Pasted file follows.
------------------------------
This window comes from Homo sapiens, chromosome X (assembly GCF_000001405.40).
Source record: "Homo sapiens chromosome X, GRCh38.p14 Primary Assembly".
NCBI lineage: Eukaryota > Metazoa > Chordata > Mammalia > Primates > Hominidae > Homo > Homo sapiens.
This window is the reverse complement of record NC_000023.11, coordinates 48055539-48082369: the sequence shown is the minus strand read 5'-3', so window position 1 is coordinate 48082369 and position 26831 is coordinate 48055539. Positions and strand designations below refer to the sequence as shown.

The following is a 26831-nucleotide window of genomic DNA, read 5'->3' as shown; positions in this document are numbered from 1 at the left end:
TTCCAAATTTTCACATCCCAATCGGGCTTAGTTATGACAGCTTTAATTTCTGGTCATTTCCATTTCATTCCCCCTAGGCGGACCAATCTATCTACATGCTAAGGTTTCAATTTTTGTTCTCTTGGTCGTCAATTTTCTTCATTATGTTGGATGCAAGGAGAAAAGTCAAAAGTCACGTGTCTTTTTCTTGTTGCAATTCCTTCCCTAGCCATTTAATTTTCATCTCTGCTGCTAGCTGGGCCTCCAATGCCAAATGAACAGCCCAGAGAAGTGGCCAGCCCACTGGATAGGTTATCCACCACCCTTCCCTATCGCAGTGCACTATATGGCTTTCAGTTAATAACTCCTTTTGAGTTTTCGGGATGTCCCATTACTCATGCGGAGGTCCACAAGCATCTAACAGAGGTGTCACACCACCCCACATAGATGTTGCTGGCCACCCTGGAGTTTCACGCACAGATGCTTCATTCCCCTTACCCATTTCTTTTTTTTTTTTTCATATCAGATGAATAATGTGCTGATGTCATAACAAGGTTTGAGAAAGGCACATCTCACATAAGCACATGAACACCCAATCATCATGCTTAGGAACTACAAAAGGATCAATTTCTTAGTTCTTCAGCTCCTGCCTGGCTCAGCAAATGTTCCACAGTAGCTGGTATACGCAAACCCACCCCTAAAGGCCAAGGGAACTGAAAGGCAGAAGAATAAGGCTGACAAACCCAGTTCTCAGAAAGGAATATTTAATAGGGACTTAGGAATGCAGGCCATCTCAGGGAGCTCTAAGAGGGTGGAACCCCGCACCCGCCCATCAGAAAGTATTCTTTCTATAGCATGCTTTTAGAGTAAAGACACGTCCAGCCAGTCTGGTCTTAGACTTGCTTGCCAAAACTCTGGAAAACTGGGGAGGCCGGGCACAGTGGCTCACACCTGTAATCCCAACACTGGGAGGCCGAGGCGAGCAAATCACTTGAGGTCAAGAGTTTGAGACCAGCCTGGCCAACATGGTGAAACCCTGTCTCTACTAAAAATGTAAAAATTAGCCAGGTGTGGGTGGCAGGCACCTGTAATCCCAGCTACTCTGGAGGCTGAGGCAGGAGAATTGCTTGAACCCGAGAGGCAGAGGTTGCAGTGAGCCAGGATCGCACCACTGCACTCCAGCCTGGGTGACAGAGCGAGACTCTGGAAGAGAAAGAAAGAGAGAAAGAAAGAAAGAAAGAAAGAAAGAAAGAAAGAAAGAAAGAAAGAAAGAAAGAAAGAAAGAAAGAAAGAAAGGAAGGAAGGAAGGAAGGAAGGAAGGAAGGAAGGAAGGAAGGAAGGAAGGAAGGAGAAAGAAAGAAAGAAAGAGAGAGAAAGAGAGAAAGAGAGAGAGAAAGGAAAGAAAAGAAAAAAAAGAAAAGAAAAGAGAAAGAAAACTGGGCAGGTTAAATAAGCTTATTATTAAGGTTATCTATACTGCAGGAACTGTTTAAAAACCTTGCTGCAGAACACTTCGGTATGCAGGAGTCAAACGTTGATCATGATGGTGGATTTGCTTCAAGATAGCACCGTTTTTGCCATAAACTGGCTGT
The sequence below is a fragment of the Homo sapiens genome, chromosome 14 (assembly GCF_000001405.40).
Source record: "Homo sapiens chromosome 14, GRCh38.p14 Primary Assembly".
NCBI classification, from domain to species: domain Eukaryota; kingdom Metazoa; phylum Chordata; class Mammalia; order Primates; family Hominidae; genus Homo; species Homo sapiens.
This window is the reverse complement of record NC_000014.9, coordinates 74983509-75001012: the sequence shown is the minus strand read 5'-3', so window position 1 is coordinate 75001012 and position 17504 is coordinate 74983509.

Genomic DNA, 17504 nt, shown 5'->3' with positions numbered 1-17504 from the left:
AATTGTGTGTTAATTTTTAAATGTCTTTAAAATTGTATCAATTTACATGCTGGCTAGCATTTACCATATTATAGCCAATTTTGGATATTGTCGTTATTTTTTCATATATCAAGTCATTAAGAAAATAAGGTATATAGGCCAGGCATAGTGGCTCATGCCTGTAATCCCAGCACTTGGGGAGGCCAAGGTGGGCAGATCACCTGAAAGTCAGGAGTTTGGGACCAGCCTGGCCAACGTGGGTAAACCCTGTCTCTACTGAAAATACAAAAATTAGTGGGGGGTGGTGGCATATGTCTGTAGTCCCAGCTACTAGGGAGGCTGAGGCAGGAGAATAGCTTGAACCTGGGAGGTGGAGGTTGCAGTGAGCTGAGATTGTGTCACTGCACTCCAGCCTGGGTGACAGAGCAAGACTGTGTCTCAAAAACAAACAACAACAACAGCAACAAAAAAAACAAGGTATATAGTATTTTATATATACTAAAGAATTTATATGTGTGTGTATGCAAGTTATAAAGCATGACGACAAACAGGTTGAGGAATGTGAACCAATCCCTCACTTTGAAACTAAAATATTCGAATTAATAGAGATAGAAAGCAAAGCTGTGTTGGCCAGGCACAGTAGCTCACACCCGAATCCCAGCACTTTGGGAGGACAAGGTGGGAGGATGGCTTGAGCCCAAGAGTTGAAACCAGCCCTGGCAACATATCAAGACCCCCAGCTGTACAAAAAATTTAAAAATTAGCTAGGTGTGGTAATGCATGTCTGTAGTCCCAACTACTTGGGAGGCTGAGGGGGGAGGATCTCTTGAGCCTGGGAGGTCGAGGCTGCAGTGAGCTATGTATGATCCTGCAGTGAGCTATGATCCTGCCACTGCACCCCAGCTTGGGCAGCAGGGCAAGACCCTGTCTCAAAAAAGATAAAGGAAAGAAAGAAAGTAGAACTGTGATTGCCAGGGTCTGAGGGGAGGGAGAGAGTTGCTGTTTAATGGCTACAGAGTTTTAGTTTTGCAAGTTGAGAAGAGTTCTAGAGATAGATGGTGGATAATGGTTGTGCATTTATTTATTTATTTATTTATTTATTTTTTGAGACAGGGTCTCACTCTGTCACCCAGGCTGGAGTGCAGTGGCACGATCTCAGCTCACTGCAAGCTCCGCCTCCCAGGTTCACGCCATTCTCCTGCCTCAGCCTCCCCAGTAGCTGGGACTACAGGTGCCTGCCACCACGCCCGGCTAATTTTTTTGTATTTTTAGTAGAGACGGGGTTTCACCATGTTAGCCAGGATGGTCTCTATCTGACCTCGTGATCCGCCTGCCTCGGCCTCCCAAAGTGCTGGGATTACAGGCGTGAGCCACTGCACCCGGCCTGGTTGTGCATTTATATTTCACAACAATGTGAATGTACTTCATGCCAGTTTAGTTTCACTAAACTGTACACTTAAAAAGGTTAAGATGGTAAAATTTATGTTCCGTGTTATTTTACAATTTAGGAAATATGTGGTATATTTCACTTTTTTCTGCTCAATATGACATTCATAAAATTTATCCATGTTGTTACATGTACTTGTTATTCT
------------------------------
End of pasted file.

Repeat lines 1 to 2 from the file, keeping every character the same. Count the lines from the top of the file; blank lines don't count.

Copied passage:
This window comes from Homo sapiens, chromosome X (assembly GCF_000001405.40).
Source record: "Homo sapiens chromosome X, GRCh38.p14 Primary Assembly".